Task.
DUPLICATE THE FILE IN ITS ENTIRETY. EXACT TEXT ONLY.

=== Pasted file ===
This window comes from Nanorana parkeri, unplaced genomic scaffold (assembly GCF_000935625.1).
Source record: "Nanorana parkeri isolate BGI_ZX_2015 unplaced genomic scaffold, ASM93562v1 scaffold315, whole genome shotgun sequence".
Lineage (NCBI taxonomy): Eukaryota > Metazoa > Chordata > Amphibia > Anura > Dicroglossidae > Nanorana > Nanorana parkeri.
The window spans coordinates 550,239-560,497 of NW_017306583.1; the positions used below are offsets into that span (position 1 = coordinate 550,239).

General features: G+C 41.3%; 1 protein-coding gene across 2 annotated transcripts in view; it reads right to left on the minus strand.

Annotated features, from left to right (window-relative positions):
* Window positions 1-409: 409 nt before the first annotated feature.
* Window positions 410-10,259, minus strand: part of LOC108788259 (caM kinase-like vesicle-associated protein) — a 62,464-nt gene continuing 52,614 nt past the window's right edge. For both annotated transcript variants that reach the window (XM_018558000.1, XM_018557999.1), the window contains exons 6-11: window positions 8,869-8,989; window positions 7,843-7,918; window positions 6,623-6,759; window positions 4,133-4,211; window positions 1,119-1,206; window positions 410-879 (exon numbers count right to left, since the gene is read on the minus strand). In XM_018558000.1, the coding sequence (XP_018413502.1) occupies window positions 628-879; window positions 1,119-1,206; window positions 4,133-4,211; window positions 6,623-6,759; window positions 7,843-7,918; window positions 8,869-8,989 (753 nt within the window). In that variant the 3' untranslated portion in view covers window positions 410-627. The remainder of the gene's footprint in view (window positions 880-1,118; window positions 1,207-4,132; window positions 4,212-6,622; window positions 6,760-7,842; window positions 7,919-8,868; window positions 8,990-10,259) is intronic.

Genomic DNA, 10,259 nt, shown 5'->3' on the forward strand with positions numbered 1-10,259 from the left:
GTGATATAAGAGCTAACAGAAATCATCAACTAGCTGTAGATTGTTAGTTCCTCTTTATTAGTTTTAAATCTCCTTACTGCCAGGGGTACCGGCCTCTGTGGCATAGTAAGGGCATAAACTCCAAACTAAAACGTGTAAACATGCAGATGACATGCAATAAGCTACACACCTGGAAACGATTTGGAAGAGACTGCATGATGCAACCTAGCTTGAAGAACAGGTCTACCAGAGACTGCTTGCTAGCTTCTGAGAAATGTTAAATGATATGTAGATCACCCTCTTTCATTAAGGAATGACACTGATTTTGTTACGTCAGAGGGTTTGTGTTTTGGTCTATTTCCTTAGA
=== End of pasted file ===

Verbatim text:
This window comes from Nanorana parkeri, unplaced genomic scaffold (assembly GCF_000935625.1).
Source record: "Nanorana parkeri isolate BGI_ZX_2015 unplaced genomic scaffold, ASM93562v1 scaffold315, whole genome shotgun sequence".
Lineage (NCBI taxonomy): Eukaryota > Metazoa > Chordata > Amphibia > Anura > Dicroglossidae > Nanorana > Nanorana parkeri.
The window spans coordinates 550,239-560,497 of NW_017306583.1; the positions used below are offsets into that span (position 1 = coordinate 550,239).

General features: G+C 41.3%; 1 protein-coding gene across 2 annotated transcripts in view; it reads right to left on the minus strand.

Annotated features, from left to right (window-relative positions):
* Window positions 1-409: 409 nt before the first annotated feature.
* Window positions 410-10,259, minus strand: part of LOC108788259 (caM kinase-like vesicle-associated protein) — a 62,464-nt gene continuing 52,614 nt past the window's right edge. For both annotated transcript variants that reach the window (XM_018558000.1, XM_018557999.1), the window contains exons 6-11: window positions 8,869-8,989; window positions 7,843-7,918; window positions 6,623-6,759; window positions 4,133-4,211; window positions 1,119-1,206; window positions 410-879 (exon numbers count right to left, since the gene is read on the minus strand). In XM_018558000.1, the coding sequence (XP_018413502.1) occupies window positions 628-879; window positions 1,119-1,206; window positions 4,133-4,211; window positions 6,623-6,759; window positions 7,843-7,918; window positions 8,869-8,989 (753 nt within the window). In that variant the 3' untranslated portion in view covers window positions 410-627. The remainder of the gene's footprint in view (window positions 880-1,118; window positions 1,207-4,132; window positions 4,212-6,622; window positions 6,760-7,842; window positions 7,919-8,868; window positions 8,990-10,259) is intronic.

Genomic DNA, 10,259 nt, shown 5'->3' on the forward strand with positions numbered 1-10,259 from the left:
GTGATATAAGAGCTAACAGAAATCATCAACTAGCTGTAGATTGTTAGTTCCTCTTTATTAGTTTTAAATCTCCTTACTGCCAGGGGTACCGGCCTCTGTGGCATAGTAAGGGCATAAACTCCAAACTAAAACGTGTAAACATGCAGATGACATGCAATAAGCTACACACCTGGAAACGATTTGGAAGAGACTGCATGATGCAACCTAGCTTGAAGAACAGGTCTACCAGAGACTGCTTGCTAGCTTCTGAGAAATGTTAAATGATATGTAGATCACCCTCTTTCATTAAGGAATGACACTGATTTTGTTACGTCAGAGGGTTTGTGTTTTGGTCTATTTCCTTAGA